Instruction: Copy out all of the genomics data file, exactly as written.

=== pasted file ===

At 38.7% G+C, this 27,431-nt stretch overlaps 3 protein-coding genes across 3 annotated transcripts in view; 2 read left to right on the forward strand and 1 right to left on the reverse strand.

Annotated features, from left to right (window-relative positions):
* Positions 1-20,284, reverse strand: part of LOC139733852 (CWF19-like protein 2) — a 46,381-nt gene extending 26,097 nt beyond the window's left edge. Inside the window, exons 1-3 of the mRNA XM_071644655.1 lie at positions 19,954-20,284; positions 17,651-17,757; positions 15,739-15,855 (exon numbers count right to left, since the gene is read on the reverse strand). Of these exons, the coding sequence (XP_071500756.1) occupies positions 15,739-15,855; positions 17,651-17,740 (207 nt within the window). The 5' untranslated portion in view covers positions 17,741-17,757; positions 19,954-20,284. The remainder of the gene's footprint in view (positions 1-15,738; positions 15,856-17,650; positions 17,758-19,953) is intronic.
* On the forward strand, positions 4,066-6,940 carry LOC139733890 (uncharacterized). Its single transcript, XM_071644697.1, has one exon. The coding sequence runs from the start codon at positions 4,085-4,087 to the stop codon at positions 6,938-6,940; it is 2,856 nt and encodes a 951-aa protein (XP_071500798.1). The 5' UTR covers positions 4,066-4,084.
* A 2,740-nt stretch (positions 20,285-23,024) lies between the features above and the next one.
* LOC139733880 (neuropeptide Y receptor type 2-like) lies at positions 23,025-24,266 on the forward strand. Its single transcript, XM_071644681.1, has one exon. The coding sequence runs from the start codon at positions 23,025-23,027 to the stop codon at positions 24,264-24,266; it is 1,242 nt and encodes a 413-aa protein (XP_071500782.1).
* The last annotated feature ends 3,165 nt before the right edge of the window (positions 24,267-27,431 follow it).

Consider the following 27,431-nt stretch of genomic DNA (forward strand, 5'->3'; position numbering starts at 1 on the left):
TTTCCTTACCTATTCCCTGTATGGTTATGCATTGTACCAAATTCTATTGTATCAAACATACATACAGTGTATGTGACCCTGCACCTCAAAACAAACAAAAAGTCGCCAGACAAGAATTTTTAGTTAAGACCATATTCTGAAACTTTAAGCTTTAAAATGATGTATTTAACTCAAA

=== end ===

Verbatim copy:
At 38.7% G+C, this 27,431-nt stretch overlaps 3 protein-coding genes across 3 annotated transcripts in view; 2 read left to right on the forward strand and 1 right to left on the reverse strand.

Annotated features, from left to right (window-relative positions):
* Positions 1-20,284, reverse strand: part of LOC139733852 (CWF19-like protein 2) — a 46,381-nt gene extending 26,097 nt beyond the window's left edge. Inside the window, exons 1-3 of the mRNA XM_071644655.1 lie at positions 19,954-20,284; positions 17,651-17,757; positions 15,739-15,855 (exon numbers count right to left, since the gene is read on the reverse strand). Of these exons, the coding sequence (XP_071500756.1) occupies positions 15,739-15,855; positions 17,651-17,740 (207 nt within the window). The 5' untranslated portion in view covers positions 17,741-17,757; positions 19,954-20,284. The remainder of the gene's footprint in view (positions 1-15,738; positions 15,856-17,650; positions 17,758-19,953) is intronic.
* On the forward strand, positions 4,066-6,940 carry LOC139733890 (uncharacterized). Its single transcript, XM_071644697.1, has one exon. The coding sequence runs from the start codon at positions 4,085-4,087 to the stop codon at positions 6,938-6,940; it is 2,856 nt and encodes a 951-aa protein (XP_071500798.1). The 5' UTR covers positions 4,066-4,084.
* A 2,740-nt stretch (positions 20,285-23,024) lies between the features above and the next one.
* LOC139733880 (neuropeptide Y receptor type 2-like) lies at positions 23,025-24,266 on the forward strand. Its single transcript, XM_071644681.1, has one exon. The coding sequence runs from the start codon at positions 23,025-23,027 to the stop codon at positions 24,264-24,266; it is 1,242 nt and encodes a 413-aa protein (XP_071500782.1).
* The last annotated feature ends 3,165 nt before the right edge of the window (positions 24,267-27,431 follow it).

Consider the following 27,431-nt stretch of genomic DNA (forward strand, 5'->3'; position numbering starts at 1 on the left):
TTTCCTTACCTATTCCCTGTATGGTTATGCATTGTACCAAATTCTATTGTATCAAACATACATACAGTGTATGTGACCCTGCACCTCAAAACAAACAAAAAGTCGCCAGACAAGAATTTTTAGTTAAGACCATATTCTGAAACTTTAAGCTTTAAAATGATGTATTTAACTCAAA